There is a causal relationship among these three aspects of reality: the will, the transmittal of that will into increments of action, and the gradual shaping of spiritual forms into physical representation. In this arrangement, there seems to be a clear subordination of physical reality to spiritual reality. In effect, we are assisted by the succession of the messengers of God in fashioning a lesser reality into a social structure and polity expressive of spiritual principles already extant in the realm of the spirit.

This inference is borne out by an axiomatic observation from Abdu’l-Baha found in the book Selections from the Writings of Abdu’l-Baha

Know thou that the Kingdom is the real world, and this nether place is only its shadow stretching out. A shadow hath no life of its own; its existence is only a fantasy, and nothing more; it is but images reflected in water, and seeming as pictures to the eye.

However, when viewed from another perspective, we can sense a different relationship and, in many ways, a slightly more expansive and complete meaning: a collateral relationship in which both the physical and the metaphysical expressions of the Creator are complete expressions of reality—one expression being the outer or visible aspect of that reality, and the other being the unseen counterpart of that reality. This inference is equally confirmed by another axiomatic statement of Abdu’l-Baha’s from a talk he gave in New York City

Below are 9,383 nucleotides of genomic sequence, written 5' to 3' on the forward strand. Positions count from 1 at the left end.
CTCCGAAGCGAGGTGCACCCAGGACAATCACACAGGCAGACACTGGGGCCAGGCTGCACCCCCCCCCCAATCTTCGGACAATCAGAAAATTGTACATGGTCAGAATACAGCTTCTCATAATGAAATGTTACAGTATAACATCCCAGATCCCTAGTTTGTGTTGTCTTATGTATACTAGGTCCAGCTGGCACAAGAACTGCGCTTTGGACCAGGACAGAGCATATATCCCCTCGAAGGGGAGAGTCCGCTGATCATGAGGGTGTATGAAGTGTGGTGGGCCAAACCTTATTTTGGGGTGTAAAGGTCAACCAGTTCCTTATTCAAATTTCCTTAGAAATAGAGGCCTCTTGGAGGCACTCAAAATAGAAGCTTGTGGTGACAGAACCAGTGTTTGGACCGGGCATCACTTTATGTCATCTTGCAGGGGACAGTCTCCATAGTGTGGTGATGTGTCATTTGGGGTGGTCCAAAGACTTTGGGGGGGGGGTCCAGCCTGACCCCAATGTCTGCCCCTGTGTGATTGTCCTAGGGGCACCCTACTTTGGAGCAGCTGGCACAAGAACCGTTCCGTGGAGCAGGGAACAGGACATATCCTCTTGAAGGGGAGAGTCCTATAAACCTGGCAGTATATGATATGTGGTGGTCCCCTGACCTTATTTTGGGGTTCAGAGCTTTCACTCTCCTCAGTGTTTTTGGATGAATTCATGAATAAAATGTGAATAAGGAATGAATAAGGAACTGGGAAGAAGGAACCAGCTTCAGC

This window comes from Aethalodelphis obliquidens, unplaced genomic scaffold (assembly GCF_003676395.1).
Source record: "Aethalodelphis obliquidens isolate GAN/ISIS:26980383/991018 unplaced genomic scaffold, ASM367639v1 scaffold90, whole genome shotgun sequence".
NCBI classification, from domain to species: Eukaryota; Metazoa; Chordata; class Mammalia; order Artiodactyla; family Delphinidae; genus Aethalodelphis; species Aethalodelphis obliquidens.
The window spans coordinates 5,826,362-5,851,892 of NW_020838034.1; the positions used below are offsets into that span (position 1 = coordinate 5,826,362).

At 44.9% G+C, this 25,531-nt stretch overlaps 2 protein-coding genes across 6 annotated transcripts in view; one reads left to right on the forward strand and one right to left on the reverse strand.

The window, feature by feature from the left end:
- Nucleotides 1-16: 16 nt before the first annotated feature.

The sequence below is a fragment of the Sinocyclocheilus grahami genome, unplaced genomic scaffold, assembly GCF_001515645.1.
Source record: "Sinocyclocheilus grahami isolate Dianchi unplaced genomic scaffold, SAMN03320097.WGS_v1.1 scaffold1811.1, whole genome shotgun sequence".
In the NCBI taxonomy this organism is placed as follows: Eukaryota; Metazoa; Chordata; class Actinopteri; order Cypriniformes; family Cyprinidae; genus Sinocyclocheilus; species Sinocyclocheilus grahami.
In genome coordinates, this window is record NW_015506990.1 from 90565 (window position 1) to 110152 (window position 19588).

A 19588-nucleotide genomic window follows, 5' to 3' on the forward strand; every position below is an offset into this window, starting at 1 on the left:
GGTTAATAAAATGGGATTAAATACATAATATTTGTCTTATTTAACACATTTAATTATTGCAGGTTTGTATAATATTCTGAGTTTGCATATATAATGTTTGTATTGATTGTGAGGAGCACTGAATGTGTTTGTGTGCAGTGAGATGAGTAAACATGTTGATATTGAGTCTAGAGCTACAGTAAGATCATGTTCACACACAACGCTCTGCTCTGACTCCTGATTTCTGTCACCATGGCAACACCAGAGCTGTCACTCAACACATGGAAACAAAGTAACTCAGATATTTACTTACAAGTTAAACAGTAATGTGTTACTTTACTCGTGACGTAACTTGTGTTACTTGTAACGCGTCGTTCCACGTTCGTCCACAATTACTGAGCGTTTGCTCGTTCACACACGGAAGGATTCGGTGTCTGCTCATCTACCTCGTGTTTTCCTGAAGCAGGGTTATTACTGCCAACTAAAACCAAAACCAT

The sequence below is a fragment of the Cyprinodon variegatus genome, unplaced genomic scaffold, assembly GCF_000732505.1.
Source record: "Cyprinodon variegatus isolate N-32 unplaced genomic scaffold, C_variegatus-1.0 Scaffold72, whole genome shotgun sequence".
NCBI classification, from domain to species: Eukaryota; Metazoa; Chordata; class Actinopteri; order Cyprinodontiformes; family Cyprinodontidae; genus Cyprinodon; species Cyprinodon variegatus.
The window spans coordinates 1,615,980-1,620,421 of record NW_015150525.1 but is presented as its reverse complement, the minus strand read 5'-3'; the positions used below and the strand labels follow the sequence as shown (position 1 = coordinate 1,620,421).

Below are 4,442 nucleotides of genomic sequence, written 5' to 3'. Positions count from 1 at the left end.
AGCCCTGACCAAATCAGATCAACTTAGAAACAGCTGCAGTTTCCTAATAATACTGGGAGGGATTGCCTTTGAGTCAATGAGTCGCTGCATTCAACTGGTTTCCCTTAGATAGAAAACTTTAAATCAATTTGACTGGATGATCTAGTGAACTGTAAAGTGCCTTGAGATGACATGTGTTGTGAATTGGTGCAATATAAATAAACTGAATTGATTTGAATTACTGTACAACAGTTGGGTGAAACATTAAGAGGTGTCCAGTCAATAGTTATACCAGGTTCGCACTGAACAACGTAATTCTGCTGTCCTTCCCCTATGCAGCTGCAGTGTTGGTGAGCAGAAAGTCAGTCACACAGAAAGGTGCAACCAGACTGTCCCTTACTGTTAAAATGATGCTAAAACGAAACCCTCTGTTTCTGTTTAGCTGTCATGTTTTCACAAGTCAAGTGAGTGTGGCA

The spiritual world is like unto the phenomenal world. They are the exact counterpart of each other. What ever objects appear in this world of existence are the outer pictures of the world of heaven.

Of particular relevance to this discourse is this second understanding of the relationship between the twin realms of creation, for the world of the spirit is no less a product of the Creator than is the physical realm. Thus, if these two realities are the exact counterpart of each other, then the complete panoply of the infinite expressions of spiritual reality must find expression in the physical world. For example, if one of the attributes of the spiritual realm is limitlessness, then limitlessness must necessarily also find expression in the physical aspect of creation, whether that attribute apply to time, space, plenitude, or complexity.

Stated axiomatically, from Baha’u’llah’s Words of Wisdom: “The source of all learning is the knowledge of God, exalted be His Glory, and this cannot be attained save through the knowledge of His Divine Manifestation.”

Obviously, then, if we want to understand how these beings serve as a bridge between the Creator and the world of the spirit and ourselves, it is crucial that we know something about the ontology of the prophets and messengers. Equally informed by such knowledge will be our ability to establish a meaningful love relationship with this essentially unknowable being.

This series of essays is adapted from John Hatcher’s address to the 2005 Association for Baha’i Studies Conference titled The Huri of Love, which comprised the 23rd Hasan M. Balyuzi Memorial Lecture.